Art & Automation

February 19 2018

The future of the artist in an automated society

If complexity presently outstrips human capacities to think and control, there are two options: one is to reduce complexity down to a human scale; the other is to expand humanity’s capacities. We endorse the latter.1

Estimates suggest that anything from 47 to 80 percent of current jobs are likely to be automatable in the next two decades.2 My research therefor focusses on the future of the creative and cultural sector and the opportunities that an imminent automation of work would entail.

Could the artistic profession become automated? The answer lies in the profound analysis of the differences and similarities between the intrinsic value of the artist in the society and that of other occupations. This comparison not only has an impact on the general artistry but questions the position of the artist regarding the labor market and visa versa.

In hindsight, the tendencies or the 'common sense' of a society are often easily formulated. In the present it becomes rather difficult. They are incentives, flows or movements towards the future; a general consensus or a public opinion; a collective memory. The common sense represents a framework that shift slowly but steadily, revealing certain topics and making them debatable, concealing others that were debatable before in the proces. 

Predicting, discovering and responding to these tendencies is a very powerful methode of operation. It gives a grip on the currents of a society, sometimes in short term, mostly on the long run. The methode enables the artist, designer, writer, thinker … to install a progressive construction that impacts the current generation and helps shape the future.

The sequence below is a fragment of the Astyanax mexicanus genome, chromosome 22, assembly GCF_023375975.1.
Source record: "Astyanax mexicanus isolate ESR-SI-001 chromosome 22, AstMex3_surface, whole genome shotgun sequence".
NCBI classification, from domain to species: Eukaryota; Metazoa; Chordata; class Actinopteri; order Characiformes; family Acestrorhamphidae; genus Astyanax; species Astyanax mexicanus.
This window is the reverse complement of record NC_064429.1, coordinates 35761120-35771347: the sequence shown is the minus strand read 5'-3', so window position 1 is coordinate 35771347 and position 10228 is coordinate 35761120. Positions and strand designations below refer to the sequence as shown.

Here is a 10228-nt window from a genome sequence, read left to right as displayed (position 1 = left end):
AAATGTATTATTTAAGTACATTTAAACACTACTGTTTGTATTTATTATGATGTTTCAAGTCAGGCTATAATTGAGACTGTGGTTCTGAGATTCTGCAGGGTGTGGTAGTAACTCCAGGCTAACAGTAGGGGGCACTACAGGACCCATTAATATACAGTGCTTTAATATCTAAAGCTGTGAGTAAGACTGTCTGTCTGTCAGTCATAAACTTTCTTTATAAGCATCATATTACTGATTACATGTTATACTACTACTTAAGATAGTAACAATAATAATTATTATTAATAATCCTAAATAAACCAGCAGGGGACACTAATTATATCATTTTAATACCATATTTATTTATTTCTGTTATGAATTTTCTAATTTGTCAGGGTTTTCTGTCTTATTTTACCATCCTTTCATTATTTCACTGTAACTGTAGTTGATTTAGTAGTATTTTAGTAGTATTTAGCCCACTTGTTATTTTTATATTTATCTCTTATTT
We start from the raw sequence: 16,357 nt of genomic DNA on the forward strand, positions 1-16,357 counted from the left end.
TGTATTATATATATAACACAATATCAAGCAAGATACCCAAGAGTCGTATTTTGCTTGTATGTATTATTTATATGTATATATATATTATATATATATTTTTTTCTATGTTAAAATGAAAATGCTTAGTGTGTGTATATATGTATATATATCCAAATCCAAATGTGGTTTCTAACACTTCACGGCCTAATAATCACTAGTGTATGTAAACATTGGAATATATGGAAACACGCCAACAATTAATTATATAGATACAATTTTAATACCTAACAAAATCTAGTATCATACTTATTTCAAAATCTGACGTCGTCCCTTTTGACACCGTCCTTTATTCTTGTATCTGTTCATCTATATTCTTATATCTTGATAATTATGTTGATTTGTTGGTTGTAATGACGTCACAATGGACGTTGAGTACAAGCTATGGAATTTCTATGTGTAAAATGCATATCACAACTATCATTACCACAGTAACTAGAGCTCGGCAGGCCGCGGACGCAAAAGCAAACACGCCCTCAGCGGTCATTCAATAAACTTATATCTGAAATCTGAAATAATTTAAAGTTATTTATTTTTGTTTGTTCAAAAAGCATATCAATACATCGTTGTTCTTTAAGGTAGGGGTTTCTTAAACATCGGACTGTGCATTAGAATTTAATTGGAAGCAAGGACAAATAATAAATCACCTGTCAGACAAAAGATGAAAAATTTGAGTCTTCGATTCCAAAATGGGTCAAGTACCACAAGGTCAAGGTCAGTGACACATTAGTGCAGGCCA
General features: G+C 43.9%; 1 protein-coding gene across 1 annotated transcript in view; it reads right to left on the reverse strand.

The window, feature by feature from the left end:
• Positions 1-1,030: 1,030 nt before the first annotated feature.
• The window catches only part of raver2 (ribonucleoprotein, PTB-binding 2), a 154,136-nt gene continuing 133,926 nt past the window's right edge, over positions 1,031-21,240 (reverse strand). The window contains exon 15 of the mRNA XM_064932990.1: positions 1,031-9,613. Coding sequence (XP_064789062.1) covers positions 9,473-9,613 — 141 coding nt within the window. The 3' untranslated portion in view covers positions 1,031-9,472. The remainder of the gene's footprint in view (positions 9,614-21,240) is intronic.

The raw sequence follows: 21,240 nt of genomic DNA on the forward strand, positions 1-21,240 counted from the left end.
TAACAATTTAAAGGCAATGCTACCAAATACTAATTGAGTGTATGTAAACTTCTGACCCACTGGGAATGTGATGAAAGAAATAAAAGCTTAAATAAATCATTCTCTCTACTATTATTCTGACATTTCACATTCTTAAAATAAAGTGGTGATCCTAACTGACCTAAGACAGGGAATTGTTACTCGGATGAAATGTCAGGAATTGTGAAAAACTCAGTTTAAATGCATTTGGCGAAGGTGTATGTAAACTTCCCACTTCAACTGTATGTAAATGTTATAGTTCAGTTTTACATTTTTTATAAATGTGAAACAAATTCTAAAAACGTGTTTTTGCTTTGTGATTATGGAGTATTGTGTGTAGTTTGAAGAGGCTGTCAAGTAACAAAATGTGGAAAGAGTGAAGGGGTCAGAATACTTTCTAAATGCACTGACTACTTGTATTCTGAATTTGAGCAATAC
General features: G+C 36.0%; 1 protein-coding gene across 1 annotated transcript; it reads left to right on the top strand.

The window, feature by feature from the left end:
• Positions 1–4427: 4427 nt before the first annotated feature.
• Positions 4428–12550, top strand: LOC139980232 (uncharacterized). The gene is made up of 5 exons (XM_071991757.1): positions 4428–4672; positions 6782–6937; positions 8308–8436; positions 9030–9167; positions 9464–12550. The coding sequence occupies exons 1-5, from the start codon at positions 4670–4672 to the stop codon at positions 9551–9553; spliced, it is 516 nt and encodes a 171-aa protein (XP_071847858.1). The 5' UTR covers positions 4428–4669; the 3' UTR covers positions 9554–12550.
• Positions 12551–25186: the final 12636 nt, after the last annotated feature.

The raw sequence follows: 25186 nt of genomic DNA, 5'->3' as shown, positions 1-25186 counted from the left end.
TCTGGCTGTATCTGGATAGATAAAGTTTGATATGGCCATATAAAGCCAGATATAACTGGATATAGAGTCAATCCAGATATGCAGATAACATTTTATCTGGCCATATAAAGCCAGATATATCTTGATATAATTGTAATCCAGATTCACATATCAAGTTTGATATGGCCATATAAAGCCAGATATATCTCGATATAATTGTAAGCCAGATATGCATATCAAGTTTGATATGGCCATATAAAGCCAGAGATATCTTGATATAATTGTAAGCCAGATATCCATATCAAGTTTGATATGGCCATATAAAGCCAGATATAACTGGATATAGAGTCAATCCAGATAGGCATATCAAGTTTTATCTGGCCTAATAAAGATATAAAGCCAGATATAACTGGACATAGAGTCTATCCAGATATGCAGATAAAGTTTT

In the past 30 years, our current, western society has become more and more based upon neoliberal principles, spearheading certain fundamental ideas: efficiency, direct economic utility, computability, standardisation, specialisation, globalisation.… These principles have seeped deep into our common sense, making it safe to speak of a neoliberal hegemony. They influence our perception about labor, freedom, safety, authenticity, humanity, value, up to a extremely personal level. It is therefor very difficult to form an objective view on this complex social structure. 

As a result, the purpose of this study its to focus on one of the mayor excesses of the neoliberal thinking: the increasing general application of automation.  

The key questions are: how can the artist renew his relevance in a society affected by an ever accelerating wave of automation? How can the artist make use of this social shift to control or steer this tendency? Can the artist get a grip on the dimensions of automation and use this to construct the automated future?
1 Srnicek, N., & Williams, A. (2015). Inventing the Future. Postcapitalism and a World Without Work
2 Frey, C.B., & Osborne, M. (2013). The Future of Employment: How Susceptible Are Jobs to Computerisation?